Dismiss
InnovationQ will be updated on Sunday, Oct. 22, from 10am ET - noon. You may experience brief service interruptions during that time.
Browse Prior Art Database

Special Modes for Processor Bring-up

IP.com Disclosure Number: IPCOM000112321D
Original Publication Date: 1994-Apr-01
Included in the Prior Art Database: 2005-Mar-27
Document File: 2 page(s) / 72K

Publishing Venue

IBM

Related People

Balser, DM: AUTHOR [+4]

Abstract

Disclosed is a hardware method for running a microprocessor in eight different modes. The modes are selected to aid in evaluating software debug, hardware debug, and testing of initial hardware. These modes provide a useful environment for testing and isolation of errors at the cost of a small amount of additional hardware complexity.

This text was extracted from an ASCII text file.
This is the abbreviated version, containing approximately 52% of the total text.

Special Modes for Processor Bring-up

      Disclosed is a hardware method for running a microprocessor in
eight different modes.  The modes are selected to aid in evaluating
software debug, hardware debug, and testing of initial hardware.
These modes provide a useful environment for testing and isolation of
errors at the cost of a small amount of additional hardware
complexity.

      Three state bits define the eight modes in which the processor
runs.  The Branch Mode (BM), the Address Compare (AC), and the Wait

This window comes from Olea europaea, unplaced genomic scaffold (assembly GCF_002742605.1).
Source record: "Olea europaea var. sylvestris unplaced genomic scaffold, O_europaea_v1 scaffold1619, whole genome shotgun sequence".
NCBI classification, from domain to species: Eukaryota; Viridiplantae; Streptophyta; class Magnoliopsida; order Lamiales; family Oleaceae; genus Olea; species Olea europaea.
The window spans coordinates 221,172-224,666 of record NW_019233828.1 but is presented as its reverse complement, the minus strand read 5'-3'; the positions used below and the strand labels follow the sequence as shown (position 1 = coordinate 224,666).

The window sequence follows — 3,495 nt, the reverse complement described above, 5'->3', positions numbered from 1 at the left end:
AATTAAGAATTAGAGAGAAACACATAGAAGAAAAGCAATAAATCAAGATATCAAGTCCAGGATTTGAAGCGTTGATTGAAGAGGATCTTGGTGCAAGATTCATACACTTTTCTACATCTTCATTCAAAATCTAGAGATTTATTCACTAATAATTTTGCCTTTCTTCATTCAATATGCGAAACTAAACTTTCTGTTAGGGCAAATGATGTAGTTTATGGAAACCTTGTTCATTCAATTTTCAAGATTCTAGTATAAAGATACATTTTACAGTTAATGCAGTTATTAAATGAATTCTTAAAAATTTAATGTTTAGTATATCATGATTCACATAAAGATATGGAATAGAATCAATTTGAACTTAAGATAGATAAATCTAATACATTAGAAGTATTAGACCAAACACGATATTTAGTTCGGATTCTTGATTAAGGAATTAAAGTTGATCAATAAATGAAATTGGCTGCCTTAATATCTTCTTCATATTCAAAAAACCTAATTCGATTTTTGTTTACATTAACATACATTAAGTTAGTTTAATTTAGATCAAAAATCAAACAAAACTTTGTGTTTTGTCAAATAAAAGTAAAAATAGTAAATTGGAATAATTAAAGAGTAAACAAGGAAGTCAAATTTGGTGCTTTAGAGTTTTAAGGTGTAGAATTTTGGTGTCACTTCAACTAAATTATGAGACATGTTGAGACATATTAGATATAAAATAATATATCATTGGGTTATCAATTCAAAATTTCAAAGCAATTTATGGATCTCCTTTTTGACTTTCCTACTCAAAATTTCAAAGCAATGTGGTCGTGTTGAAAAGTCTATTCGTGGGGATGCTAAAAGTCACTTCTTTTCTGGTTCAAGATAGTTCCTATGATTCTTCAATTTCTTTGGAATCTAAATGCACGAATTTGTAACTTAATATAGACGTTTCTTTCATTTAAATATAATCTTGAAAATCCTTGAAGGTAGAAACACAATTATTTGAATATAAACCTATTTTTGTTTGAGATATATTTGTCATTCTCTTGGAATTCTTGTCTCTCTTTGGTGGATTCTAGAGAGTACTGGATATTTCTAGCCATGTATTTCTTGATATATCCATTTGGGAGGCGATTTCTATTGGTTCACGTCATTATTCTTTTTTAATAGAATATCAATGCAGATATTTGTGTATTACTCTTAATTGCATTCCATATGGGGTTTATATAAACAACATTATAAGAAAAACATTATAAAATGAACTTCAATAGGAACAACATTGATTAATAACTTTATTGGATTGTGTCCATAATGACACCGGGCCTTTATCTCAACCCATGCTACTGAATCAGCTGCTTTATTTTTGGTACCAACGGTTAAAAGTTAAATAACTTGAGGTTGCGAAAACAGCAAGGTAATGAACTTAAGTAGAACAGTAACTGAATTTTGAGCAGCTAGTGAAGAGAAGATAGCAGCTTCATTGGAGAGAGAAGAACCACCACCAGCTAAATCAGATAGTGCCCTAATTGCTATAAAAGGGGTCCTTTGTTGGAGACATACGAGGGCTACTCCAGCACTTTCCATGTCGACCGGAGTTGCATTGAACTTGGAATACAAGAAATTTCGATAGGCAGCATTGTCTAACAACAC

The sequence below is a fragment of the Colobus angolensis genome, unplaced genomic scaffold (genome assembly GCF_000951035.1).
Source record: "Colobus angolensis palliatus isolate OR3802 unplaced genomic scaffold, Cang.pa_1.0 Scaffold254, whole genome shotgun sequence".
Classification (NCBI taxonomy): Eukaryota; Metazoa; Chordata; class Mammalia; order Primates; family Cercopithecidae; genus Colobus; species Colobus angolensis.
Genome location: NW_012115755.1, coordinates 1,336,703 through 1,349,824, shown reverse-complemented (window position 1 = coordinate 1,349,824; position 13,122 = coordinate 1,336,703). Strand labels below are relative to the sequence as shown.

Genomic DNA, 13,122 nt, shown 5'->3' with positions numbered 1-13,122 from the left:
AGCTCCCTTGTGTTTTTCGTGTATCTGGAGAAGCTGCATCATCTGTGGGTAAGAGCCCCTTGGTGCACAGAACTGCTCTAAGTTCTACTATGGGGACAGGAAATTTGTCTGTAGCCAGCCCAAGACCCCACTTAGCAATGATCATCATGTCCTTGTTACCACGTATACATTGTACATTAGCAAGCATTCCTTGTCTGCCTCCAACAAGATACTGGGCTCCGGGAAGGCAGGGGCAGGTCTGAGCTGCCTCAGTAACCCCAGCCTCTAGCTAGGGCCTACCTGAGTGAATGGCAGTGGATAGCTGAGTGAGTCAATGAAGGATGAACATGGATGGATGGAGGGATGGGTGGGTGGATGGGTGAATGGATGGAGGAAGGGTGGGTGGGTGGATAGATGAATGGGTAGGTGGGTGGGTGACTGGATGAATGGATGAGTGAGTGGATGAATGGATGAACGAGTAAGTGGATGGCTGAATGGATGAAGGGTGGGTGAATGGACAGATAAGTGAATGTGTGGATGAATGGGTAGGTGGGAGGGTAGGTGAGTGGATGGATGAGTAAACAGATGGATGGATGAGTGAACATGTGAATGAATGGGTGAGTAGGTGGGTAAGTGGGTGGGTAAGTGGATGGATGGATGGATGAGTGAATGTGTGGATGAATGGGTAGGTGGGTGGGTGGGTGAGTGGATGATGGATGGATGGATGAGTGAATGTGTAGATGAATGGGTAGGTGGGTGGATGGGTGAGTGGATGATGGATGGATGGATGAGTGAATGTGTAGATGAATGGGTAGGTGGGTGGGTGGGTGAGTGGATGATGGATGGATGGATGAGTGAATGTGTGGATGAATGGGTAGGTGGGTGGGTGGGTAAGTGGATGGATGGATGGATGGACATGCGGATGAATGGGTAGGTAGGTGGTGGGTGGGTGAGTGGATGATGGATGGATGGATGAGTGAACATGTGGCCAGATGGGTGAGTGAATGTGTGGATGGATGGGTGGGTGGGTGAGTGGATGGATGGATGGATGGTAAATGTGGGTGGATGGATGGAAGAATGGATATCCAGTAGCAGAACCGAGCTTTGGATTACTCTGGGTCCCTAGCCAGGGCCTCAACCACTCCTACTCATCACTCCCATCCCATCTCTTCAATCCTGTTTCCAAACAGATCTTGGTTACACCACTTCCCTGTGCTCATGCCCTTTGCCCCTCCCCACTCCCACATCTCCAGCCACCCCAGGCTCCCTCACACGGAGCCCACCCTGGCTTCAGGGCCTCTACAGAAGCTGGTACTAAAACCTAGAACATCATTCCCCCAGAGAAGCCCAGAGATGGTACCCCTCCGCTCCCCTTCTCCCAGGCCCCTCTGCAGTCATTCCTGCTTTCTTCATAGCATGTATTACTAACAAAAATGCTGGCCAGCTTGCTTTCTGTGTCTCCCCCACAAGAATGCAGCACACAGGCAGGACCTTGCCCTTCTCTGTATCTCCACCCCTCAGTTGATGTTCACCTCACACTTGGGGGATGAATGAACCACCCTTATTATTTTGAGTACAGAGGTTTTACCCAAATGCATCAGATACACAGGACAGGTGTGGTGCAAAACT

for Quiesce (WQ) bits.  When the Branch Mode bit is inactive, the
processor's instruction prefetch unit dispatches instructions to all
of its execution units in parallel, therefore aiding in maximum
execution and performance (normal run mode).  When the Branch Mode
bit is active, the instruction prefetch unit dispatches instructions
in a serial fashion to the execution units which allows a break point
between each and every instruction.  When the Address Compare bit is
inactive the processor is not halted (normal run mode).  Activating
the Address Compare bit causes instruction addresses to be compared
with a register address and if they match to halt the processor at
that point in the instruction processing.  The Wait for Quiesce bit
determines whether all dispatched instructions will be completed
prior to stopping the clocks or whether the clocks are immediately
stopped when a request to halt the processor is received via the
Address Compare.

      When all modes bits are inactive, the processor runs at a
normal execution speed.  With just the WQ bit active, the processor
runs in a nonpipelined maner, only dispatching one instruction at a
time and waiting until that instruction is finished before starting
the next instruction.  This mode is called NONOVERLAP EXECUTION.
When the...